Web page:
The TIGMN List of Chiptune Resources

This article will be bumped up in the blog when updated as I will add resources as they are found. I’ll put a little updated tag beside whatever is new.

Hey. Do you like chiptune music? Who doesn’t, right? Well guess what. This list is exclusive to chiptune trackers, plugins and any other great chiptune resources to help you make your very own chiptune music! Let’s begin.


Pxtone: This is the tracker that was made by Pixel of Cave Story fame. There are quite a few people out there that like this one, but I don’t have much experience with it myself. There is an English tutorial and download link here that is hosted and written by Buzinkai. If you want the newest version, please head over to Pixel’s website. Warning, it’s all in Japanese so there might be a little sifting around to find it. (Hint, click the music note)

MilkyTracker: Another community favorite. MilkyTracker is a FastTracker like tracker with a lot going for it. Give it a try if you like old school trackers.

ModPlug Tracker: This one I used myself for years. It’s a great tracker with a newer styled interface. You should get a ton of mileage out of this one.

NTRQ: This one is the hardcore of the hardcore if you want pure unadulterated NES music. It literally can be used in an NES  or an emulator.  I only suggest people that really only want absolutely authentic NES tones and workflow use this one.

FamiTracker: Another tracker that does only NES sounds, but can be used in Windows and has a more user friendly interface. I’ve used it before and it is a pretty good tracker. Also it’s still being updated every once in a while.

MadTracker: This one is a classic Tracker that has been used for years. While I have not used it myself, I’ve heard good things over the years. Plus it has VST plugin support!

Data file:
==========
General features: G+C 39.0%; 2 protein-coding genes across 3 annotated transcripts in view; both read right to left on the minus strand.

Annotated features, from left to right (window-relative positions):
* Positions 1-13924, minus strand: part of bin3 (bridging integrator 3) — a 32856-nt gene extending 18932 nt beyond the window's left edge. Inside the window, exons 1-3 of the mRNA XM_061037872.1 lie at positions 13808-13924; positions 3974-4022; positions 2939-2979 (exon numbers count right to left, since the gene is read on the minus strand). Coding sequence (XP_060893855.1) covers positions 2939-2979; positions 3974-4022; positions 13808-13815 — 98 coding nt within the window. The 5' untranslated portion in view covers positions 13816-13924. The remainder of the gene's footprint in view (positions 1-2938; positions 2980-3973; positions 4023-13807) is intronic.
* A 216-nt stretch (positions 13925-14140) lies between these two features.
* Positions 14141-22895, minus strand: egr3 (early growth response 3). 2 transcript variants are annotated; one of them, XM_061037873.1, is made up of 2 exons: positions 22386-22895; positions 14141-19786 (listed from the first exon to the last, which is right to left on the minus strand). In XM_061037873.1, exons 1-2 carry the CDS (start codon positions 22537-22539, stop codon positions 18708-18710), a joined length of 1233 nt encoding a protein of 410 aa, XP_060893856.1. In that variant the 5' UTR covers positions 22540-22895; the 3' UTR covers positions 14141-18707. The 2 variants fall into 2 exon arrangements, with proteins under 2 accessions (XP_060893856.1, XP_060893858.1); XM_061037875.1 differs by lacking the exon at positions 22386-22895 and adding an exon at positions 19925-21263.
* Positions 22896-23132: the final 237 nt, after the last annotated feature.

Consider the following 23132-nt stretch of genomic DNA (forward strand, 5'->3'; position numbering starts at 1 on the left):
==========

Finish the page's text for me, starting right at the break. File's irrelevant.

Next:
FastTrackerII: This was a super popular tracker back in it’s day. There are many clones of this tracker out today. It’s also DOS only, so unless you like fiddling with DOSBox I’d stick with a current OS friendly tracker. But if you like to try out trackers from the past, by all means, give it a try.

Renoise (58 euro): A very powerful tracker. If you want top of the line this is probably what you want. It isn’t free but there is a demo you can download, so give it a try. It may be the tracker for you.

Plugins (updated Sept. 3rd)

Free Plugins

Magical 8bit Plug: This is a great little plugin that you can stick into your DAW or tracker and make your own authentic NES tones. While not having the greatest interface, it’s free and gets the job done.

Peach: Want NES tones from certain games but not sure how to make them? Give Peach a try. It’s a free vst loaded with presets that give you tones from some of your favorite games like Legend of Zelda or Castlevania. Plus these can sound awesome if you layer them. Comes with a simple and effective interface. Can’t really recommend this plugin enough.

Triforce: This plugin was made by Tweakbench (maker of Peach) and it is a more hands on NES tone plugin that you can fiddle with. Also comes with an arpeggiator.

Toad: Yet again from Tweakbench (You’re probably better off just downloading all his awesome plugins. :D ) we have Toad which is a dedicated drum synth for authetic NES drum sounds. Very awesome stuff.

Square I: This is a nice little synth capable of chiptune sounds. It’s from Cakewalk makers of Sonar. It is free but you got to sign up to download it. I use this one pretty often.

(Update) YMVST: This is an Atari ST chipsounds emulator VST plugin. It emulates the built in YM2149 sound chip. Very neat stuff in this plugin. Even looks like something from the DOS era. Worth a try.

(Update) S3K: A ‘mono’ synth by Krakli software with a good simple GUI. Nice arpping capabilities for chiptunes.

5 Responses to The TIGMN List of Chiptune Resources

  1. Paint by Numbers says:

    There’s another one called YMVST. It emulates Atari ST sounds, I believe. (Full-on emulates, not samples!) I use it a lot; it’s really powerful and makes some awesome sounds.

  2. KM says:

    I’ll have to check that out. I imagine eventually I’ll have to organize the list a lot better due to sheer amount of chiptune resources out there. Well, one thing at a time.

  3. Oh and the daddy of them all is Chipsounds ( Although, it isn’t free.

  4. KM says:

    Thanks for listing those sites. I’ll check out Woolyss in detail as soon as I get a chance. It’s looks like it has some pretty big lists. :D

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